1. C.I.D. in Uruk [5:30]
  2. All the years 'round [7:20]
  3. Shimmering sand [6:33]
  4. Kronwinkl 12 [3:52]
  5. Tables are turned [3:34]
  6. Hawknose harlequin [9:48]
John Weinzierl - electric guitar, acoustic 12-string, vocal
Chris Karrer - electric guitar, acoustic guitar, violin, soprano sax, vocal
Lothar Meid - bass, vocal
Renate Knaup - Krötenschwanz - vocal
Danny Fischelscher - drums, congas
Peter Leopold - drums, tambourine
Karl-Heinz Hausmann - keyboards, Farfisa organ
Joy Alaska - backing vocals
Olaf Kübler - Soprano sax, door
Falk U. Rogner - organ
This is a terribly underrated album. The problem with a band like Amon Duul II is that their sound and approach changed very radically as their career progressed, which means that you will have fans from all sides of the fence each harshly criticizing what they think to be the "bad albums" -- that are actually awesome -- which simply happened to have departed from their particular range of taste.
This album (the band's fourth) is a completely different affair than the three that preceded it, in that it begins to focus more on songwriting, vocal work, and a degree of cohesion; as opposed to turning all the amplifiers up to 11 and freaking out for entire album sides (which is equally delightful, of course).

So, naturally, all the stoned "early ADII fans" hear Carnival for the first time, and come away saying ridiculous things like, "It's a pop album! There's no improvisation! They've lost it!" This couldn't be further from the truth. In fact, it's on THIS album that ADII's lead guitarist (John Weinzierl?) really comes into his own, and proceeds to rip it up gloriously all over each and every track! The ten minute epic "Hawknose Harlequin" is one of my absolute favorite ADII songs, with a lengthy instrumental outro section that contains some of the most delectable guitar jamming I've ever heard. What's more, the "raw" sound quality of their previous releases has been replaced by a pristine, gorgeous sonic atmosphere replete with vocal harmonies (Vocal harmonies? ADII?!?), shimmering keyboards, washed-out sound effects, and tone-perfect guitar breaks (at times reminiscent of Hendrix's prettier moments).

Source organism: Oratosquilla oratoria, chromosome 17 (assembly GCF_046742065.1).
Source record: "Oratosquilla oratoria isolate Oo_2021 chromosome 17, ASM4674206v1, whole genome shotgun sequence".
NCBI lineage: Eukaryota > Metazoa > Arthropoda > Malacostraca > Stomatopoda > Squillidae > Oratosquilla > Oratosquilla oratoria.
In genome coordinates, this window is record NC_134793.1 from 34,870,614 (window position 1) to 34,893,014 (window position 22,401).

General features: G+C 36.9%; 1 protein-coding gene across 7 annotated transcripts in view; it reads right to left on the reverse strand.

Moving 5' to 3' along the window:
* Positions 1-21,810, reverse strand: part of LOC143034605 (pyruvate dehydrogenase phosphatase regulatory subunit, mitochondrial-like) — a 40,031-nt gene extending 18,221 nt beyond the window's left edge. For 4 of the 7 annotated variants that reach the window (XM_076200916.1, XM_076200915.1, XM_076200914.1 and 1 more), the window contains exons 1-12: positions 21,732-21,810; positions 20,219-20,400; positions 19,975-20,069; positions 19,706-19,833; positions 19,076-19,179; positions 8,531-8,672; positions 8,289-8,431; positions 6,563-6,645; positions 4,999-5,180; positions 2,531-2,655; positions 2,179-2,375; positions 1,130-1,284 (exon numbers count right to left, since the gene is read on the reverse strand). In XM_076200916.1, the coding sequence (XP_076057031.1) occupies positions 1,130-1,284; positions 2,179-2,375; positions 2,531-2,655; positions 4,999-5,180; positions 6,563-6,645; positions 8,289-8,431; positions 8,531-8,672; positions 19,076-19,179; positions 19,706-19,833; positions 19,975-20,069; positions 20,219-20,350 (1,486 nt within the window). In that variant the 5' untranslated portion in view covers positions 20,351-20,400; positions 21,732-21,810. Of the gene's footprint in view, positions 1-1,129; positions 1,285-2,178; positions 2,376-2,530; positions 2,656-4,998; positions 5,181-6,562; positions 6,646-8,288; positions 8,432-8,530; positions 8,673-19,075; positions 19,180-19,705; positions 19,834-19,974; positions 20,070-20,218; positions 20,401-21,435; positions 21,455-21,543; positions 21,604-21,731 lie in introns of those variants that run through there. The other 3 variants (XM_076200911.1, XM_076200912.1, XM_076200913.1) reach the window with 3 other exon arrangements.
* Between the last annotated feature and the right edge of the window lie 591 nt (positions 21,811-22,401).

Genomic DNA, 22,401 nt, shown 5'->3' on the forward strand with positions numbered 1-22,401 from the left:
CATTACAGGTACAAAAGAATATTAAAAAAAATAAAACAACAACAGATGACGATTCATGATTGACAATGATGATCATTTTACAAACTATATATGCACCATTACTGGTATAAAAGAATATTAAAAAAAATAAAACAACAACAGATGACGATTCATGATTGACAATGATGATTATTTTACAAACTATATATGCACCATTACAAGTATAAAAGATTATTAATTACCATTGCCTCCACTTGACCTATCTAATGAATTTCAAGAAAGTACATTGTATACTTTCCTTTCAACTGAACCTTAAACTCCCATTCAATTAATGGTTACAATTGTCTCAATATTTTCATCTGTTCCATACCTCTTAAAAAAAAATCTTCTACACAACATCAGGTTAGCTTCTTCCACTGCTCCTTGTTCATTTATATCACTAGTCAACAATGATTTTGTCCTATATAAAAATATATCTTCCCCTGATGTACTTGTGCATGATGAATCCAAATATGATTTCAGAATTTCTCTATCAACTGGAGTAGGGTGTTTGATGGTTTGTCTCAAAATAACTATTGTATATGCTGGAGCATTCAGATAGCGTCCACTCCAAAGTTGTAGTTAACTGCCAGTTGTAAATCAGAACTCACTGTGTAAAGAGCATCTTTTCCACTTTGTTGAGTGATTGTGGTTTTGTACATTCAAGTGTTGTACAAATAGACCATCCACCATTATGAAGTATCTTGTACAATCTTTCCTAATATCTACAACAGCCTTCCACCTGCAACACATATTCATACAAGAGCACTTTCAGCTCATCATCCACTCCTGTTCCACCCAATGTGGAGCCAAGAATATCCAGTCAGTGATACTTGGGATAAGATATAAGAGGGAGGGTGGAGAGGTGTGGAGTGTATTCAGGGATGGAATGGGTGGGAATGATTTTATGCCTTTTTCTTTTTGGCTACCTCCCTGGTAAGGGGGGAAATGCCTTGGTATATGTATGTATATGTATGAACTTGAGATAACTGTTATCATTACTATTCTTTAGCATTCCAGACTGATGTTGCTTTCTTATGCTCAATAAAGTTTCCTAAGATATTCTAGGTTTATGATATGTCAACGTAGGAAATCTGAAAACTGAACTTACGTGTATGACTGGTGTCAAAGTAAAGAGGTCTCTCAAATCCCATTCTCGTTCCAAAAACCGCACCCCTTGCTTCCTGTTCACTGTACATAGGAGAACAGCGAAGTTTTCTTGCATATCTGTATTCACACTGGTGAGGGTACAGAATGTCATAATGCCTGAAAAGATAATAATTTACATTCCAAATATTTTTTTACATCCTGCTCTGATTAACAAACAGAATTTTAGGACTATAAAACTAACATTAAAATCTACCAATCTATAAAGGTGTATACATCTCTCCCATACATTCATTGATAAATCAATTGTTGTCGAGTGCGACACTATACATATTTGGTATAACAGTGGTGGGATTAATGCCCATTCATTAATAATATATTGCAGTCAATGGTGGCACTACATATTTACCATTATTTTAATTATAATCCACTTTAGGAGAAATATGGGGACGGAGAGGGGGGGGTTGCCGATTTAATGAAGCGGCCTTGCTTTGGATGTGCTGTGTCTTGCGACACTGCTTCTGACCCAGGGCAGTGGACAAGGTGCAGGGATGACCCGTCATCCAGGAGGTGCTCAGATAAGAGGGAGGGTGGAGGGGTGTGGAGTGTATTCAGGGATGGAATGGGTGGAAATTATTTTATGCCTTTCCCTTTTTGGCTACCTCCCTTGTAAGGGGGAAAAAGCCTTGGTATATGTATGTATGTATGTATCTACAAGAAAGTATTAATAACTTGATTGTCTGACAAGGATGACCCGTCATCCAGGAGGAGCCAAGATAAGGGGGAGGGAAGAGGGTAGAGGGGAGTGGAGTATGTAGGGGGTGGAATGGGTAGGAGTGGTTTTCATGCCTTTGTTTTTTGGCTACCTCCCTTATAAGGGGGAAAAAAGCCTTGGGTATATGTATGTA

Needless to say, I adore this album (and it's follow-up "Wolf City") equally as much as I do the drugged-out insanity best represented on the first three releases, and at various points in time, Carnival in Babylon has actually been my *favorite* ADII album.

So, when you've "freaked out" enough for one day listening to their earlier stuff, check this one out and prepare for one of the most perfectly chilled-out musical gems to ever come out of Germany.

2004. Corbet After 1971's Tanz Der Lemminge, Amon Düül II changed the direction of their sound. They didn't exactly become normal, but they did start making music that was less schizophrenic and which adhered more closely to conventional song structures. In this sense, they followed a creative arc that had more in common with American psychedelic bands than with the British progressive rock movement. 1972's Carnival in Babylon was the first ADII album to reflect these changes and I have noticed that it often gets overlooked in favor of their other 1972 release, Wolf City. This is unfortunate; while I do agree that Wolf City is the band's best post-Tanz Der Lemminge release, I think that Carnival in Babylon is a very good album which, while uneven, has plenty to offer in its own right.